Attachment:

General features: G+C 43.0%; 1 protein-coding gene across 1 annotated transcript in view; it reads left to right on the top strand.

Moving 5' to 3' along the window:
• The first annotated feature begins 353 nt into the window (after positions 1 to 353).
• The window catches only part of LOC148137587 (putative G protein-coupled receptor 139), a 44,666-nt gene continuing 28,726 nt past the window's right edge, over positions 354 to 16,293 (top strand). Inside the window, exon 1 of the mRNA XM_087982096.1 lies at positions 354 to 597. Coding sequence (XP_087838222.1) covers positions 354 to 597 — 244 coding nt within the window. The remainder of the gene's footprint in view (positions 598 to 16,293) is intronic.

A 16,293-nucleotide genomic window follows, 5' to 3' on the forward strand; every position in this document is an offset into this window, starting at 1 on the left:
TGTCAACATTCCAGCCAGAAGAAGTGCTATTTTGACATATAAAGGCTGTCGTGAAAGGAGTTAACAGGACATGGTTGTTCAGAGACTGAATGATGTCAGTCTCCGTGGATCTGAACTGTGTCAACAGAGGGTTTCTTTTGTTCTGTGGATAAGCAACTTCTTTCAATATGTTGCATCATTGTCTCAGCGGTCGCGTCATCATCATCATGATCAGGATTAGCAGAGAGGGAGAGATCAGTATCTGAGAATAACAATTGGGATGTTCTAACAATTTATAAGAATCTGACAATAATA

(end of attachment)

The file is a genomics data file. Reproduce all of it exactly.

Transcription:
General features: G+C 43.0%; 1 protein-coding gene across 1 annotated transcript in view; it reads left to right on the top strand.

Moving 5' to 3' along the window:
• The first annotated feature begins 353 nt into the window (after positions 1 to 353).
• The window catches only part of LOC148137587 (putative G protein-coupled receptor 139), a 44,666-nt gene continuing 28,726 nt past the window's right edge, over positions 354 to 16,293 (top strand). Inside the window, exon 1 of the mRNA XM_087982096.1 lies at positions 354 to 597. Coding sequence (XP_087838222.1) covers positions 354 to 597 — 244 coding nt within the window. The remainder of the gene's footprint in view (positions 598 to 16,293) is intronic.

A 16,293-nucleotide genomic window follows, 5' to 3' on the forward strand; every position in this document is an offset into this window, starting at 1 on the left:
TGTCAACATTCCAGCCAGAAGAAGTGCTATTTTGACATATAAAGGCTGTCGTGAAAGGAGTTAACAGGACATGGTTGTTCAGAGACTGAATGATGTCAGTCTCCGTGGATCTGAACTGTGTCAACAGAGGGTTTCTTTTGTTCTGTGGATAAGCAACTTCTTTCAATATGTTGCATCATTGTCTCAGCGGTCGCGTCATCATCATCATGATCAGGATTAGCAGAGAGGGAGAGATCAGTATCTGAGAATAACAATTGGGATGTTCTAACAATTTATAAGAATCTGACAATAATA